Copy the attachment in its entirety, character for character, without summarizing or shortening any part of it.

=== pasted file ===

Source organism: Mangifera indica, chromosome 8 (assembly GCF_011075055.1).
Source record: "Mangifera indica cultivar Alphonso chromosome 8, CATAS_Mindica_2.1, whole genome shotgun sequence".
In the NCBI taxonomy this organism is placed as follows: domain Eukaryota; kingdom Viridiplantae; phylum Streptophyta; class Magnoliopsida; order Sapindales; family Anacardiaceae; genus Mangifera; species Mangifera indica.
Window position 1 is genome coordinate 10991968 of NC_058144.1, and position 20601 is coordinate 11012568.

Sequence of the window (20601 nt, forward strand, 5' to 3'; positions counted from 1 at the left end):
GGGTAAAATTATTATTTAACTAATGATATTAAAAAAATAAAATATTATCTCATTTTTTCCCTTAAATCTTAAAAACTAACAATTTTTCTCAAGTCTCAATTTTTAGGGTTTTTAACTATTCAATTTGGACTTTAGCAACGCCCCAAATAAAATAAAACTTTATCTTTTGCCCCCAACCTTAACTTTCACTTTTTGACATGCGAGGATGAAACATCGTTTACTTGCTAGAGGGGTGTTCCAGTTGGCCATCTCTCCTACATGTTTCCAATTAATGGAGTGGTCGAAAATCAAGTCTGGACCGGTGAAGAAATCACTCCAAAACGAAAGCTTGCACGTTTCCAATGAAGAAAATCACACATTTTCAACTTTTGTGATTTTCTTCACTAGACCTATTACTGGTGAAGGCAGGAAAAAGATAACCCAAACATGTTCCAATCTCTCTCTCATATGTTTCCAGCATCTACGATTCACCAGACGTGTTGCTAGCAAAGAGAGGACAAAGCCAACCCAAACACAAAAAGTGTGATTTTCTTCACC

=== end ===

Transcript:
Source organism: Mangifera indica, chromosome 8 (assembly GCF_011075055.1).
Source record: "Mangifera indica cultivar Alphonso chromosome 8, CATAS_Mindica_2.1, whole genome shotgun sequence".
In the NCBI taxonomy this organism is placed as follows: domain Eukaryota; kingdom Viridiplantae; phylum Streptophyta; class Magnoliopsida; order Sapindales; family Anacardiaceae; genus Mangifera; species Mangifera indica.
Window position 1 is genome coordinate 10991968 of NC_058144.1, and position 20601 is coordinate 11012568.

Sequence of the window (20601 nt, forward strand, 5' to 3'; positions counted from 1 at the left end):
GGGTAAAATTATTATTTAACTAATGATATTAAAAAAATAAAATATTATCTCATTTTTTCCCTTAAATCTTAAAAACTAACAATTTTTCTCAAGTCTCAATTTTTAGGGTTTTTAACTATTCAATTTGGACTTTAGCAACGCCCCAAATAAAATAAAACTTTATCTTTTGCCCCCAACCTTAACTTTCACTTTTTGACATGCGAGGATGAAACATCGTTTACTTGCTAGAGGGGTGTTCCAGTTGGCCATCTCTCCTACATGTTTCCAATTAATGGAGTGGTCGAAAATCAAGTCTGGACCGGTGAAGAAATCACTCCAAAACGAAAGCTTGCACGTTTCCAATGAAGAAAATCACACATTTTCAACTTTTGTGATTTTCTTCACTAGACCTATTACTGGTGAAGGCAGGAAAAAGATAACCCAAACATGTTCCAATCTCTCTCTCATATGTTTCCAGCATCTACGATTCACCAGACGTGTTGCTAGCAAAGAGAGGACAAAGCCAACCCAAACACAAAAAGTGTGATTTTCTTCACC